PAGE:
A trial of labor after a previous cesarean can, in the right circumstances, bring the benefits of waiting for labor and vaginal birth for both you and baby.
You had a cesarean birth with your first pregnancy, and now, after consulting with your healthcare provider, you’ve agreed that a repeat cesarean may only be needed if you have similar problems that caused your first pregnancy to end via surgery. You’ve heard about the benefits of waiting for labor to start on its own, and trying to birth vaginally after a previous cesarean. You’d like to have that for both you and your baby, as possible.
You’ve also heard that newborns born less than 40 weeks gestation can have problems stabilizing their breathing, body temperature, and blood sugars, as well as risk jaundice. You’d like for your baby to go full term and to be as ready as possible to begin breastfeeding after birth, and to avoid the risks of birthing early. You’ve learned that spontaneous labor means baby triggers labor and picks the day and time that’s best for him or her to be born.
Trial of Labor After Cesarean
Experts call birthing vaginally after having had a previous cesarean birth a “vaginal birth after cesarean,” or a VBAC. It all begins with a “trial of labor after cesarean,” (TOLAC) which means if your healthcare provider agrees, you can try to birth vaginally following a previous cesarean.
TOLAC’s are helpful, particularly if you want to have more children and want to avoid the risks of multiple cesarean births. These risks can include hysterectomy, bladder or bowl injuries, and problems with your placenta in future pregnancies.
The good news is that waiting for your body to go into spontaneous labor can help prevent potential problems. Waiting for spontaneous labor, or at least a full 40 weeks, gives your baby the extra time to benefit from that big immunity boost that happens in the last weeks of pregnancy. Waiting also means you maximize baby’s lung, liver, and brain development, and baby gets to build up those extra fat stores needed for stable temperature and blood sugar after birth.
When spontaneous labor begins, stress hormones (known as catecholamines) help rapidly prepare your baby for life outside of the womb. These stress hormones help your newborn’s lungs by absorbing fluid and releasing surfactant that’s needed to expand her lungs to help her successfully take her 1st few breaths. This reduces the need for your healthcare providers to intervene and help baby breathe on her own.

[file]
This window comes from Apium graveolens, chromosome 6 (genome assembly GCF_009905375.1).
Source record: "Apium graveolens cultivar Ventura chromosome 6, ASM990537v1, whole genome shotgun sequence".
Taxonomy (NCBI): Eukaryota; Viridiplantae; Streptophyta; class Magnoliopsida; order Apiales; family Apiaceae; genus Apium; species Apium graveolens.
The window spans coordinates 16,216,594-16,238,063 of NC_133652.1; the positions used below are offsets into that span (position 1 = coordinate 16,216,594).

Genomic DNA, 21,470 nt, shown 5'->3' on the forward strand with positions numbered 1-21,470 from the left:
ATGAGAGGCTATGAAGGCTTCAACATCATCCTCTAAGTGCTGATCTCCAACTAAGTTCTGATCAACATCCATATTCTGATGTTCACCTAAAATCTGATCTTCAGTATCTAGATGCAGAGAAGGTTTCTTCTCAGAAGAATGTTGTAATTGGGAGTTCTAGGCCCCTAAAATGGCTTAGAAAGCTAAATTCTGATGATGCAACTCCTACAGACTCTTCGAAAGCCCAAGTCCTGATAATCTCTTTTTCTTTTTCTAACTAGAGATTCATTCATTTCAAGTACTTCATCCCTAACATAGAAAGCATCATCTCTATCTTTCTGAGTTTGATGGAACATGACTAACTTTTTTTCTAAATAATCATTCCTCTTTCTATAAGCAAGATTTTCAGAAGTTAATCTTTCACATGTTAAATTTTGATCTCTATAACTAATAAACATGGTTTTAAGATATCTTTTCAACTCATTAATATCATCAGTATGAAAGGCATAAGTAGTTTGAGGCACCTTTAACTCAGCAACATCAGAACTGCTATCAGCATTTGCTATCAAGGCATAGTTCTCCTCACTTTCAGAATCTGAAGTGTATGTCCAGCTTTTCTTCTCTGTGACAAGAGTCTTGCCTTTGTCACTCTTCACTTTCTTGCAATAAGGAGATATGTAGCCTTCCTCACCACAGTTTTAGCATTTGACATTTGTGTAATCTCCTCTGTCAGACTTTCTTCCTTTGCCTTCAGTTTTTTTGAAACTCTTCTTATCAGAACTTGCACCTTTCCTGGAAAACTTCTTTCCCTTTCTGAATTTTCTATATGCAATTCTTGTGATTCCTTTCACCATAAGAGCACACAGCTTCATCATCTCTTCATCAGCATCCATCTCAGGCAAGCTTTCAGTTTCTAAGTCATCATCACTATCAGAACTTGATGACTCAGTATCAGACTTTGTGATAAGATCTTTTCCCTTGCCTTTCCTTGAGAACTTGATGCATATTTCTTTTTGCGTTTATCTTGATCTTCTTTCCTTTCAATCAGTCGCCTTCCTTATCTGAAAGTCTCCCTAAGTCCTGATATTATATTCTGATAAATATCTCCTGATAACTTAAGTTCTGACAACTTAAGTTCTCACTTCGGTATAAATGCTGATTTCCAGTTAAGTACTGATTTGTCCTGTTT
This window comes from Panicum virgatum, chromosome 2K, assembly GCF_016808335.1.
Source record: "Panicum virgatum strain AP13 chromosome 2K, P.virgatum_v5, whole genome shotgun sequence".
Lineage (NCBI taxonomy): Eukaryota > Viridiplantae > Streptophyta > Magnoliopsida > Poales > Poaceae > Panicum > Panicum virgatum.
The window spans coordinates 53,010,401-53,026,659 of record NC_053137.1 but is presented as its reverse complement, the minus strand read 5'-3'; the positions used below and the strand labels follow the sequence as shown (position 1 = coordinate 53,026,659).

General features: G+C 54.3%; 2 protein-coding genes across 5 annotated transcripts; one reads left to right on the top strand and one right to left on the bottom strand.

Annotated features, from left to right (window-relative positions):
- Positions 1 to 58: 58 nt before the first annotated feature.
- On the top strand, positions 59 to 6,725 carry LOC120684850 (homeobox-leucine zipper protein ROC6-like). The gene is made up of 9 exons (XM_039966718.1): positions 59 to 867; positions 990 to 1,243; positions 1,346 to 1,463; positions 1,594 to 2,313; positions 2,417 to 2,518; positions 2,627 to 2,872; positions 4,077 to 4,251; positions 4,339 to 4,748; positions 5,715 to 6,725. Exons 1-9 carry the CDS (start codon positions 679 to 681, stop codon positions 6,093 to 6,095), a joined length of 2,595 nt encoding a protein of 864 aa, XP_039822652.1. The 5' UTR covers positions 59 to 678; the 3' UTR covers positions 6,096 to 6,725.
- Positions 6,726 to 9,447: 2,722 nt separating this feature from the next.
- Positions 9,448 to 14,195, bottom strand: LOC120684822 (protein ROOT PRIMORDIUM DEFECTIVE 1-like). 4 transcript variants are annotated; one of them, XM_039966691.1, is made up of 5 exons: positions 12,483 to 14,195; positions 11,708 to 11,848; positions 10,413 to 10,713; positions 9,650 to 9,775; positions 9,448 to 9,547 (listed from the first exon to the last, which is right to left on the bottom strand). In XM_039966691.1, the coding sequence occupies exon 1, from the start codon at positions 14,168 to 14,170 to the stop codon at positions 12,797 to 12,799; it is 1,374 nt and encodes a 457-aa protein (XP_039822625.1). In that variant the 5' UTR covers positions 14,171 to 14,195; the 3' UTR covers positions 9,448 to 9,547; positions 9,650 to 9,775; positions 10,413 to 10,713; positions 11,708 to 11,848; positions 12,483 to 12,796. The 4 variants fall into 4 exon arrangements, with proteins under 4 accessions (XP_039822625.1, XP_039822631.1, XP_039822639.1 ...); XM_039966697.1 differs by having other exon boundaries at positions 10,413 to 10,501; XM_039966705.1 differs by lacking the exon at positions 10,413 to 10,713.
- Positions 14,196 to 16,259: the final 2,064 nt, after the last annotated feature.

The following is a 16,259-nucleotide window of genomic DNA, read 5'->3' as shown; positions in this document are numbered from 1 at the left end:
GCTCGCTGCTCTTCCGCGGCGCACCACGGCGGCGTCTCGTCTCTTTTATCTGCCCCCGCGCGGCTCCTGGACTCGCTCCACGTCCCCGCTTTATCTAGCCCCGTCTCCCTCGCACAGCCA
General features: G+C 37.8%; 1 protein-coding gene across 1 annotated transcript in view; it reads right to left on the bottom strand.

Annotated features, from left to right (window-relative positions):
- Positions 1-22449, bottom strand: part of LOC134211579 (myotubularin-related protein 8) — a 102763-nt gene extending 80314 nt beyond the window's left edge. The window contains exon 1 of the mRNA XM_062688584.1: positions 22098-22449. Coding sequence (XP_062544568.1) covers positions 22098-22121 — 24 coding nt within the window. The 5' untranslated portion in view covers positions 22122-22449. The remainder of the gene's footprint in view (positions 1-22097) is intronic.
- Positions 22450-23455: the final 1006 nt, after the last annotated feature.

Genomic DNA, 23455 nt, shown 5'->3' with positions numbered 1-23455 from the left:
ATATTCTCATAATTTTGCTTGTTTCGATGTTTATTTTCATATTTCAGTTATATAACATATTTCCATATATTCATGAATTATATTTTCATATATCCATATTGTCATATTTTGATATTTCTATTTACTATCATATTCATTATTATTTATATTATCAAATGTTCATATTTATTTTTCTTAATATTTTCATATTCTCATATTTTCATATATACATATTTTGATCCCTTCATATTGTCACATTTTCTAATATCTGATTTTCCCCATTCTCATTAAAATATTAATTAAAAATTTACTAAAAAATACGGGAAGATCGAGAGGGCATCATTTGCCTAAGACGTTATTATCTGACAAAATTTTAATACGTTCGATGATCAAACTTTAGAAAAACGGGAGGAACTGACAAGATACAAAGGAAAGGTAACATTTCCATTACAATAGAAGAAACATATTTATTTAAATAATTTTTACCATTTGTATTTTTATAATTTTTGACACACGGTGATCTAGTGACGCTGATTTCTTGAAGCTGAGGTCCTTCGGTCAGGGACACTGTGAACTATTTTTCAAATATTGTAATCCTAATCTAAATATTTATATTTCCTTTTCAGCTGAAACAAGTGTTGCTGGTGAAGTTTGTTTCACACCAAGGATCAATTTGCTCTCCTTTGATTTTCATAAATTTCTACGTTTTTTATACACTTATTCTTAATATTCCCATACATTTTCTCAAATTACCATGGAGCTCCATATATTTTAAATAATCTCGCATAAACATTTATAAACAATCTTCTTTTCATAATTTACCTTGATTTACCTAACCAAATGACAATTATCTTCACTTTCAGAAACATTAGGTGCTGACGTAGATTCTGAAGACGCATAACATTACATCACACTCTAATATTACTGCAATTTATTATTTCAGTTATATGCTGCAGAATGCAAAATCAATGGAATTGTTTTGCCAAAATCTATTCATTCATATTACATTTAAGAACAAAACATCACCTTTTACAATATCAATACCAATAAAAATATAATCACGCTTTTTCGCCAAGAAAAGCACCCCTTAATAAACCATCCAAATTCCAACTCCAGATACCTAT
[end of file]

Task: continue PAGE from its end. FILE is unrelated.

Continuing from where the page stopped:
Birthing Normally After Cesarean
You’re more likely to be successful going into labor on your own and birthing normally after a previous cesarean, if the following is true for you, say experts at the American College of Obstetricians & Gynecologists:
- You have a side-to-side incision (transverse) from your previous cesarean; these have the lowest risk of rupture as compared to a vertical incision
- You have a low-risk pregnancy, without any other complicating health care issues or factors that would make vaginal birth risky, including the factors that led to a cesarean with your previous pregnancy
- Your birthing hospital can support a trial of labor after cesarean, and has the response team in place should the need arise
Coordinating with your healthcare provider, you can rest assured waiting for labor to start on its own that you and your baby will continue to be monitored regularly for problems, and that she or he will intervene and perform a cesarean, should it become necessary.
Waiting until labor begins on its own, and birthing normally when possible, means your cervix is most ready for birth, your chances of birthing vaginally are greatest, and if successful, you and your partner will immediately be able to begin bonding and start breastfeeding with your baby as soon as possible after birth.
Benefits of a Trial of Labor After Cesarean
Waiting for labor to start on its own, and birthing vaginally, typically means the following benefits for you and your baby:
- Benefits of a faster, easier recovery
- Rooming together after birth so that you can bond and breastfeed as desired
- Going skin-to-skin right after birth, helping baby stabilize her temperature, breathing and blood sugar
- Beginning breastfeeding within the first hour after birth
- Avoiding pain medications that can slow your labor or dull baby’s urge to feed right after birth
- Reduce your infection risks
- Reduce your risks of bleeding out (hemorrhage) after birth
- Maximize baby’s in-womb prep time to fully prepare for life outside of your womb, particularly for baby’s brain and lungs development
- Avoid NICU care for baby when all is well